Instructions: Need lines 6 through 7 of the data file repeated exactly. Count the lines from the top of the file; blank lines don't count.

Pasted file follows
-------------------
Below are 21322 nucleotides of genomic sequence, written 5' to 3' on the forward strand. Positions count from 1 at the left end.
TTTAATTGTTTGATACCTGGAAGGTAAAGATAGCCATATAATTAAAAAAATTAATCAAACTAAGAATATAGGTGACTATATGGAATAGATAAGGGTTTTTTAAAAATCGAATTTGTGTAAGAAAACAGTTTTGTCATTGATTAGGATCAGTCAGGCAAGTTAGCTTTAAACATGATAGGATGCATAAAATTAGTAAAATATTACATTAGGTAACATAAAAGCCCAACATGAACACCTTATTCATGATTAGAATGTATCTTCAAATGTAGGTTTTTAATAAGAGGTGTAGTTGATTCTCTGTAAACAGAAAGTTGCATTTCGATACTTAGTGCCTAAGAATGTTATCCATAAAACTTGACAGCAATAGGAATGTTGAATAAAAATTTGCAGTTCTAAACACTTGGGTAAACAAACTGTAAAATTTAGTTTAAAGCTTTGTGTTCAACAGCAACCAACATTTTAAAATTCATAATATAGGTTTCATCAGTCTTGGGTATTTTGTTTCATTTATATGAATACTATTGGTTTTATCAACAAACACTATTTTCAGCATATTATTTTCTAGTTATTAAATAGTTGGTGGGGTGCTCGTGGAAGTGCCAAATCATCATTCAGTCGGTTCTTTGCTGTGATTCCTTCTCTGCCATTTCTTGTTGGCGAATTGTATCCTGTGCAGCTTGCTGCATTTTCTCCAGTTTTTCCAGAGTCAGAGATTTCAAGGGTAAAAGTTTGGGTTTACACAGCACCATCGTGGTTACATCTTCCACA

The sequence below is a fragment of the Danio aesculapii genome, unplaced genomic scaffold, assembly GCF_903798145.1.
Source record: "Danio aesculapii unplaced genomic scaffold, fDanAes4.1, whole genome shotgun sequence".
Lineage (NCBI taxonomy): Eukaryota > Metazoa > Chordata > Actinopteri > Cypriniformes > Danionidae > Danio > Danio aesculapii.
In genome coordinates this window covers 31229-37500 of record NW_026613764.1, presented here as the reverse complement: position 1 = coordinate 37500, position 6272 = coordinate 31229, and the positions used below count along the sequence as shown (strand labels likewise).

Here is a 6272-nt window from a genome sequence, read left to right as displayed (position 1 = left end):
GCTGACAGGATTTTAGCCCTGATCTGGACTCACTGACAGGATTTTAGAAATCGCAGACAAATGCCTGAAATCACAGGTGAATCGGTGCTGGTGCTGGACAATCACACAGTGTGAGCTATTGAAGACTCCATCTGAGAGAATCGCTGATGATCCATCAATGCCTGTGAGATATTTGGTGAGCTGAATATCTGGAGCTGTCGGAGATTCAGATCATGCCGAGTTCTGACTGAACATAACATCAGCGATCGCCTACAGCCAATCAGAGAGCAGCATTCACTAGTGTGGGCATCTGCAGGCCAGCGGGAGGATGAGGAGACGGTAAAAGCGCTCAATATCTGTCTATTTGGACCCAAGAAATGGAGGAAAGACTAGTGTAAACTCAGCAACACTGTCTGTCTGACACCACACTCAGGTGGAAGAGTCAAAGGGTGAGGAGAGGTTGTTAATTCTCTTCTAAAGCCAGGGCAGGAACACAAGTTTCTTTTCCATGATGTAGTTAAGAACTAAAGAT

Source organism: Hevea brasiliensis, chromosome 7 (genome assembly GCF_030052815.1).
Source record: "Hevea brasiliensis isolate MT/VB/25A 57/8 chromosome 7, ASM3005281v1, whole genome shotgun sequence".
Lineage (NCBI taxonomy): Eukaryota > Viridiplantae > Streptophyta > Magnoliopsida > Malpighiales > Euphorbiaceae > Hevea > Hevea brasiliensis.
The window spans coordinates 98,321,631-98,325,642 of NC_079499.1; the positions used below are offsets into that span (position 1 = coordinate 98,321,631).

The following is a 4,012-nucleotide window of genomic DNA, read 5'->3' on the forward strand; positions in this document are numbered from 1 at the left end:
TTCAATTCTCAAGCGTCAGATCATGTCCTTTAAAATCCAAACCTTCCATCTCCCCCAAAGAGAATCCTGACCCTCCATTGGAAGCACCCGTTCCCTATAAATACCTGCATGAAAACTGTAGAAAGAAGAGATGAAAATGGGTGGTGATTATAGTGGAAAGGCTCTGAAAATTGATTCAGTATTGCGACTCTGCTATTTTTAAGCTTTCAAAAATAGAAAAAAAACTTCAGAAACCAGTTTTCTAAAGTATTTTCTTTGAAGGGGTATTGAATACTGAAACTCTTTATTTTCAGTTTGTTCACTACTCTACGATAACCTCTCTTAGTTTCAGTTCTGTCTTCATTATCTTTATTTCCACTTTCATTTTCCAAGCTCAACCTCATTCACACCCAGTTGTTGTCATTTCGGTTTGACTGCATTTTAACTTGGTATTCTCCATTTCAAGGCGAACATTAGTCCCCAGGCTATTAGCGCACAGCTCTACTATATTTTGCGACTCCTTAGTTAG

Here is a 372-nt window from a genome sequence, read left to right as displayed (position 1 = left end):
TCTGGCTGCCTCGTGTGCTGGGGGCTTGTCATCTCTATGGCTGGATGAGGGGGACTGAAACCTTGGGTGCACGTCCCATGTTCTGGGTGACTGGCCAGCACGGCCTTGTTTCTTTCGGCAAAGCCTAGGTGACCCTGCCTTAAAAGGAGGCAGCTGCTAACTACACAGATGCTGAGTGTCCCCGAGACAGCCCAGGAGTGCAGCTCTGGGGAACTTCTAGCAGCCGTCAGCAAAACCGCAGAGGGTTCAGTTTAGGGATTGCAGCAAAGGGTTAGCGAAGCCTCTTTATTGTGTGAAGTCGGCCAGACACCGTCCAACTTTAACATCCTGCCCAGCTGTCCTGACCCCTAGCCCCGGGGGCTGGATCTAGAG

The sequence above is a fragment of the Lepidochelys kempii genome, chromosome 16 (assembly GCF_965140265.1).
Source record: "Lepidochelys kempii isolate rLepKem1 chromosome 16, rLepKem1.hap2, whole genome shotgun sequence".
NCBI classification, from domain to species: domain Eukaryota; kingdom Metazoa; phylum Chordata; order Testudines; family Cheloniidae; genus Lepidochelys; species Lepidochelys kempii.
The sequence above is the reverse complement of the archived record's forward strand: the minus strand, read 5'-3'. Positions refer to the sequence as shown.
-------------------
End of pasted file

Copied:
In genome coordinates this window covers 31229-37500 of record NW_026613764.1, presented here as the reverse complement: position 1 = coordinate 37500, position 6272 = coordinate 31229, and the positions used below count along the sequence as shown (strand labels likewise).

Here is a 6272-nt window from a genome sequence, read left to right as displayed (position 1 = left end):